They should say how a movie will make us feel

Earlier this week I spoke to execs from company that has pacted to make hundreds of little-seen movies available for streaming VOD. The execs I spoke to were very excited about this “long tail” play.

Me, not so much.

Instead, I flashed back to some of the things that were supposed to impress me at January’s Consumer Electronics Show but didn’t.

Lots of companies were pitching advanced TV interfaces and “discoverability”: All the content — movies, TV, streaming services, DVR, YouTube video, home movies on Facebook, whatever — in a single onscreen guide. Generally these next-gen guides offer search by genre, keywords or cast and more. They all looked beautiful — certainly prettier than the U-verse guide I get today.

But I think everybody is getting this “discoverability” thing fundamentally wrong. They’re making better and better looking guides that do a worse and worse job as we get access to more and more content.

For starters, the common guide categories don’t match up well with how we pick what we watch. I’ve never seen a guide sort by length, for example. Yet for most of us, how much time we have has a lot to do with what we watch. Sometimes I have 15 minutes while I’m waiting to go out: perfect for YouTube. Sometimes I have 90 minutes at night after my daughter goes to bed; then it’s time for DVR or channel surfing.

If you’re like me, your channel-surfing experience is often something like this: Scroll the guide or flip channels, try a show, move on after a few minutes because it’s not interesting enough or you’re not in the mood, repeat until defeated. Not in the mood: That’s the biggest thing these guide offerings are overlooking.

I’ve been hearing for a while from cutting-edge thinkers about how people actually use entertainment to alter their moods. We all do it, they say, often consciously.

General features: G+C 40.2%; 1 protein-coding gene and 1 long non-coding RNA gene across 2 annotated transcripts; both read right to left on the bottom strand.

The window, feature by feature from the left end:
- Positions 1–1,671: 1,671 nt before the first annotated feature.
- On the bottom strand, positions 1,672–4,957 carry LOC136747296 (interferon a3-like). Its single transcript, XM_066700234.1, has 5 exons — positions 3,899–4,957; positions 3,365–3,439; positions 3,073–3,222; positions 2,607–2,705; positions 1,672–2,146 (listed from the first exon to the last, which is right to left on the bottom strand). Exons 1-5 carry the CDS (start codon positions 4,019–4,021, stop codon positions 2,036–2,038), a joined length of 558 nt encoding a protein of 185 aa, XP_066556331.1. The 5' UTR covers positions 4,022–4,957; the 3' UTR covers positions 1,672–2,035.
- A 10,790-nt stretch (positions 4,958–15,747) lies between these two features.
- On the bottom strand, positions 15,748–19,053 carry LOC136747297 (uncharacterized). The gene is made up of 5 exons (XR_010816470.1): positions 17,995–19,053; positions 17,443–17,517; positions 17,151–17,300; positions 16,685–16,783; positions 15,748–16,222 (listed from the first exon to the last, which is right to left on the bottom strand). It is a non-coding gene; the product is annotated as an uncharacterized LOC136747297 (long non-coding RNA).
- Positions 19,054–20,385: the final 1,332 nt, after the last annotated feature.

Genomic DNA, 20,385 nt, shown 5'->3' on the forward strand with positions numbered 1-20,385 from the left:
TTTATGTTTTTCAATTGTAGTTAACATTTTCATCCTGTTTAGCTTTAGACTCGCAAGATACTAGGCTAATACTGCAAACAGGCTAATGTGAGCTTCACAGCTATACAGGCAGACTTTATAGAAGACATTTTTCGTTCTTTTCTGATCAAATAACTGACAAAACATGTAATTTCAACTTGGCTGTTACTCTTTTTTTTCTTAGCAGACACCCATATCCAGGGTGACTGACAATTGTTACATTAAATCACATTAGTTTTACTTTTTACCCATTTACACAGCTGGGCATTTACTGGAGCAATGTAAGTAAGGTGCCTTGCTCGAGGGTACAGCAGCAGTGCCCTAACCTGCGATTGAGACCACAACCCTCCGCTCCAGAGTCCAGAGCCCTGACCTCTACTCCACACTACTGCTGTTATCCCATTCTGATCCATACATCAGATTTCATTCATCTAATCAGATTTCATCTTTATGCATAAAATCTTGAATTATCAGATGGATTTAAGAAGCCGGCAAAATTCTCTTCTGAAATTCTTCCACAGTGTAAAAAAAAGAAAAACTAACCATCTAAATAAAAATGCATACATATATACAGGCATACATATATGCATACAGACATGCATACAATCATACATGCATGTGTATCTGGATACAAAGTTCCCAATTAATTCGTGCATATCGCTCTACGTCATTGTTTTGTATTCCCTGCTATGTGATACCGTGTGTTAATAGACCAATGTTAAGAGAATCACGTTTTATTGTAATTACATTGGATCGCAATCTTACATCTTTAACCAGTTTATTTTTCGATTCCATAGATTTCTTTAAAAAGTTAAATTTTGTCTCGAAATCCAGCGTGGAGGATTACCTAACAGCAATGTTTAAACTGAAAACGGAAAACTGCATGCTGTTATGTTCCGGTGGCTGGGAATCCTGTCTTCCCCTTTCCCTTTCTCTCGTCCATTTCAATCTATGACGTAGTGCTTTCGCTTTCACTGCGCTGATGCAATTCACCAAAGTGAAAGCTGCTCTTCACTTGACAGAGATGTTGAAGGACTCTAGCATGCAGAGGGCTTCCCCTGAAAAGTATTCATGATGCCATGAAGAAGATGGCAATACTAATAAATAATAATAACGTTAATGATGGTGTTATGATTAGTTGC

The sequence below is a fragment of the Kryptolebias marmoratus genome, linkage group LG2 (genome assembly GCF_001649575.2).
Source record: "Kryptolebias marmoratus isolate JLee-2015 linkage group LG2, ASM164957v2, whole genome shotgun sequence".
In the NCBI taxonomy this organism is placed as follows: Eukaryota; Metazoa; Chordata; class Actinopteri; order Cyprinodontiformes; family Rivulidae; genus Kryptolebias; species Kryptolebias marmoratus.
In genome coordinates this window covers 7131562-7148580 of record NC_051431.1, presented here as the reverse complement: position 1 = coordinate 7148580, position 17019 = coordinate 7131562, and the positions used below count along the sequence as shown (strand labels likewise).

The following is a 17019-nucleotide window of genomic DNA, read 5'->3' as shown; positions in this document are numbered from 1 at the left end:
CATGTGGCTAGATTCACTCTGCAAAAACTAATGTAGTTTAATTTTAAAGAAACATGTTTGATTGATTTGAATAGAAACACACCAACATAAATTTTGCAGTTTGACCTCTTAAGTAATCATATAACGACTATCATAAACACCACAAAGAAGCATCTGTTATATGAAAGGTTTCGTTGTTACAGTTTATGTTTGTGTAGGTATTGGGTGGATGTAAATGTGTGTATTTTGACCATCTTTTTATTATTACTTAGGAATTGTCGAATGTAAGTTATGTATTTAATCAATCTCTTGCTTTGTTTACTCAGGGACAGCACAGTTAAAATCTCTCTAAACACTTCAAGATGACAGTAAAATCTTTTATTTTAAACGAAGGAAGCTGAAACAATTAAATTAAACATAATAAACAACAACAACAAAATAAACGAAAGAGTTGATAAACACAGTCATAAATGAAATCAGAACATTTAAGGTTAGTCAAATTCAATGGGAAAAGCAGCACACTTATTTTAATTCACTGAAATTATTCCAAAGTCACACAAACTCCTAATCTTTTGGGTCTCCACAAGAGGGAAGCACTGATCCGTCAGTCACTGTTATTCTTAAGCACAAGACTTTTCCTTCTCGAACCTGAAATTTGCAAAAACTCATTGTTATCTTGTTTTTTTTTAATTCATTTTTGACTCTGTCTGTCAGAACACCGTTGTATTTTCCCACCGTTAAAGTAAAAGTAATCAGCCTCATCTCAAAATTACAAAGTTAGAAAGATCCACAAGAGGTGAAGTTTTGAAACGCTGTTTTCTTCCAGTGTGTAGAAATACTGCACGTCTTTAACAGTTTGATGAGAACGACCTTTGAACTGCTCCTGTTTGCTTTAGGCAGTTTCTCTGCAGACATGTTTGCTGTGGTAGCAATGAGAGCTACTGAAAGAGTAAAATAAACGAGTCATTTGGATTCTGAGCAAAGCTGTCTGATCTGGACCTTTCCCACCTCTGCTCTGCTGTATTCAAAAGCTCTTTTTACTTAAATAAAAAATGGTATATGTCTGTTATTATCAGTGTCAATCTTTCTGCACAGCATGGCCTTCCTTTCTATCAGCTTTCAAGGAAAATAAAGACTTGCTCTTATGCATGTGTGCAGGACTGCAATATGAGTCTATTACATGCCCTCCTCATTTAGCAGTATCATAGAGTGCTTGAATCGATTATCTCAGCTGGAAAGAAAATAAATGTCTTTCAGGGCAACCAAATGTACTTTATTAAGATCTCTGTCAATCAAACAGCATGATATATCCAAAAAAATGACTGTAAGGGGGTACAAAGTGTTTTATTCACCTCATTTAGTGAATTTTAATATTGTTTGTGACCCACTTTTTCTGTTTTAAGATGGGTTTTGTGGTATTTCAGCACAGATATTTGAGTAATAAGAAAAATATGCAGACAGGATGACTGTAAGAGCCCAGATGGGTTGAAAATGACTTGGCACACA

Seen from this angle, entertainment options are a selection of psychoactive drugs. That’s more than a metaphor, by the way; MIT’s Tod Machover has talked about a future of “personal music” written to help people suffering from Alzheimer’s, strokes or other brain disorders.

It’s been observed that this makes the entire entertainment industry a drug lab and everybody in it drug pushers. (I’ve decided to embrace that idea and become the Tony Montana of Variety writers.) That would help explain the consumer craving for Apple’s addictive mobile devices. Whatever we might be feeling, wherever we’re feeling it, if we want to feel different, there’s an app for that.

But that also explains why surfing can be so frustrating. Often people aren’t really looking for something that can be summarized in a keyword. We’re jonesing for a feeling, even if it’s just that comfortable “vegging out” sensation. And no video interface I’ve seen is even trying to organize content by how it makes you feel.

Some of these guide services aim to leverage social networking, such as recommendations from your Facebook friends. Why not take that a step further and create a tag cloud? Then the guide listing for a movie might say “scary,” “funny,” “sad” and “uplifting.” That’s more useful than showing, say, a “sci-fi” genre; one guide I saw listed “Frankenstein,” “Blade Runner” and “Weird Science” side by side under that heading.

I’m not sure what the answer is, but I am convinced that until somebody reinvents these content search tools, viewers will stay frustrated and “long tail” VOD ventures will stay short on revenue.

Want to comment or suggest a column topic? Email david.cohen@variety.com

Bits & Bytes

ESPN 3D, which has exclusively featured live events so far, will air its first-ever 3D feature piece today at 6:40 p.m. ET. “The Great Throwdini” is about the world’s fastest knife thrower. Piece debuts in 3D and will air in 2D high-def on April 12 on the season preem of “E:60.” … Kerner Optical is using its own Kerner 3D camera rigs to shoot practical effects for “Pirates of the Caribbean: On Stranger Tides.”… The 4A’s and BlackArrow have announced the Advanced Advertising Media Project, a research initiative aimed at measuring the impact of advanced advertising within free VOD programming. Participants include A&E, CBS, Comcast, Discovery Communications, Rainbow Media and others … Modus FX provided 47 vfx shots for “Jane Eyre,” including several sequences where it changed the season and shots that digitally altered the environment to create the burned-out Thornfield Castle. … Cineplex Entertainment has deployed the new Christie CP4200 projection platform. The Galaxy Cinemas Waterloo became the first to screen in 4K DLP. … Glendale Studios has opened a digital post facility … Quality assurance tester Testronic Labs has passed two major milestones, having completed its 5,500th Blu-ray title and its 75th 3D title. …

Want to comment or suggest a column topic? Email david.cohen@variety.com

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